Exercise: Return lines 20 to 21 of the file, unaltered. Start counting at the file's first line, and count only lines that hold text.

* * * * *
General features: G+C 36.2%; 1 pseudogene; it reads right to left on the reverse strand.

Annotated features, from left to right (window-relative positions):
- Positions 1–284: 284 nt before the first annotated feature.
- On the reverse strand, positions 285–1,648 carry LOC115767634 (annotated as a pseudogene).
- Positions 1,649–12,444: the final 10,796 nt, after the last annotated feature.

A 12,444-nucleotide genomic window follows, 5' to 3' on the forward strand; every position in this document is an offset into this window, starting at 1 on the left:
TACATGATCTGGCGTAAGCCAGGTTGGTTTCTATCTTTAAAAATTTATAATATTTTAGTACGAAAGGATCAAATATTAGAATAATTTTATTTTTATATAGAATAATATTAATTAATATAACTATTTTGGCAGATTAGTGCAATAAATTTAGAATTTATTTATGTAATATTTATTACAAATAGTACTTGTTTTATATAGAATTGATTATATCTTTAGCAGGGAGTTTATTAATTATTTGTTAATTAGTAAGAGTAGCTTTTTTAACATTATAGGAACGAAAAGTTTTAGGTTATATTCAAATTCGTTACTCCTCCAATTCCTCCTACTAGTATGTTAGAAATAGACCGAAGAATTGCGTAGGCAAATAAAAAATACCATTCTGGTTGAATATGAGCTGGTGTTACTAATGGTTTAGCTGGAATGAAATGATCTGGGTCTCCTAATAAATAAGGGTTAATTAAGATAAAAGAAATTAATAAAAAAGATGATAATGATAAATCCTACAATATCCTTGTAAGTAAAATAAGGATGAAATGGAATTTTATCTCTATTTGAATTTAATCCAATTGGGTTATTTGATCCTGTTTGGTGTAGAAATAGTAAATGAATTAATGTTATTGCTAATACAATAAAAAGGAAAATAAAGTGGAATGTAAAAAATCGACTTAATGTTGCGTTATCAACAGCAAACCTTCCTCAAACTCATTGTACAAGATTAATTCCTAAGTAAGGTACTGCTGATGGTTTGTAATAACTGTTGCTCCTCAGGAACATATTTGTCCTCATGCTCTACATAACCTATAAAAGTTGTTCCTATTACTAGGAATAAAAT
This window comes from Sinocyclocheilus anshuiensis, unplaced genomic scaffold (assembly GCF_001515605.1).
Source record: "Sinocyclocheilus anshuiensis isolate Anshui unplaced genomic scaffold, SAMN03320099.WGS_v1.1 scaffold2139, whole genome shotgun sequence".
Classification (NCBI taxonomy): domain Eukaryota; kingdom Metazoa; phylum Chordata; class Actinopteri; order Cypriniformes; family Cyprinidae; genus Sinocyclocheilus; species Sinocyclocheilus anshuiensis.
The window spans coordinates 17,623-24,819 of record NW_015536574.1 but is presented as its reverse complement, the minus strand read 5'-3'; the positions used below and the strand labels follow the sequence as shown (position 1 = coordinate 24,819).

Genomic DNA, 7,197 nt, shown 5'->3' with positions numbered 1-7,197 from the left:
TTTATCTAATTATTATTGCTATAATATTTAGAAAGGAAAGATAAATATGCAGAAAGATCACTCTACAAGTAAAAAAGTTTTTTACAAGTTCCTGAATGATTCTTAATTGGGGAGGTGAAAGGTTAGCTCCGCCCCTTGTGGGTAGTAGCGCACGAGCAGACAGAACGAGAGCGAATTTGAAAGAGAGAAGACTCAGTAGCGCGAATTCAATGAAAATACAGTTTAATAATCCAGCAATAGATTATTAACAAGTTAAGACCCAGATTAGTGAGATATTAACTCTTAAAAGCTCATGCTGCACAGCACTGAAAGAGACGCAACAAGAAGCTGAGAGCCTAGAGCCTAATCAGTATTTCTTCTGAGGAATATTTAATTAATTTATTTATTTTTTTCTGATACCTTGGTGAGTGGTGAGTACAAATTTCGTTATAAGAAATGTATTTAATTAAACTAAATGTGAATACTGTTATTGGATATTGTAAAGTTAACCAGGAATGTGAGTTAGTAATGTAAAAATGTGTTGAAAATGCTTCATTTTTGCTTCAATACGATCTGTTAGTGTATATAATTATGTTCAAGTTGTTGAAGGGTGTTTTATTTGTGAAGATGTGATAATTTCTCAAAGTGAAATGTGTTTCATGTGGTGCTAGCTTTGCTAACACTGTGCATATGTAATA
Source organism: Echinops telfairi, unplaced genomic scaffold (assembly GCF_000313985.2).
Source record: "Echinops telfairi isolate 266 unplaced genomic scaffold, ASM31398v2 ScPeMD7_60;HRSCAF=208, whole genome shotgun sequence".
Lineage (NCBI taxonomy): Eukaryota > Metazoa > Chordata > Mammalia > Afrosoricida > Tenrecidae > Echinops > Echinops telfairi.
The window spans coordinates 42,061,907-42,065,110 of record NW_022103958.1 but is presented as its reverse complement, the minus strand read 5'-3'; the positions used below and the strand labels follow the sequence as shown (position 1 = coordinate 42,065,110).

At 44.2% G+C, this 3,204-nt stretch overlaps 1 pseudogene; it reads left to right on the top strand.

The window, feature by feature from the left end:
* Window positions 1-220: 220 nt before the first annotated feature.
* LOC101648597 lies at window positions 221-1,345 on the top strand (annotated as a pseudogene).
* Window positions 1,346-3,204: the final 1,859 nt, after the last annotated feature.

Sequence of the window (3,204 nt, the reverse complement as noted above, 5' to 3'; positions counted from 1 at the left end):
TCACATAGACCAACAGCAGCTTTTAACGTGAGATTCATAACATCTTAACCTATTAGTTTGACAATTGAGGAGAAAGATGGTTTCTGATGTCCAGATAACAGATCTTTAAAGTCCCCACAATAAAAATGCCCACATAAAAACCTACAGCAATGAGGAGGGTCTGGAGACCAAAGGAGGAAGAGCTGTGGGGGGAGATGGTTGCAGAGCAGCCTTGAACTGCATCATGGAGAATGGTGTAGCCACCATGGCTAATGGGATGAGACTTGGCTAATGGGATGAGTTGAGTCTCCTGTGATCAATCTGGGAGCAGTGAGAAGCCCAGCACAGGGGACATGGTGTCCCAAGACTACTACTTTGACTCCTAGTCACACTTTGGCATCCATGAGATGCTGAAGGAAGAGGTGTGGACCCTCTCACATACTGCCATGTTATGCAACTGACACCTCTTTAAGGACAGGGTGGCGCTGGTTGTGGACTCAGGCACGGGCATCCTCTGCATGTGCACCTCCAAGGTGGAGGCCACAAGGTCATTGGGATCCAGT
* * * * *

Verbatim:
* Window positions 1-220: 220 nt before the first annotated feature.
* LOC101648597 lies at window positions 221-1,345 on the top strand (annotated as a pseudogene).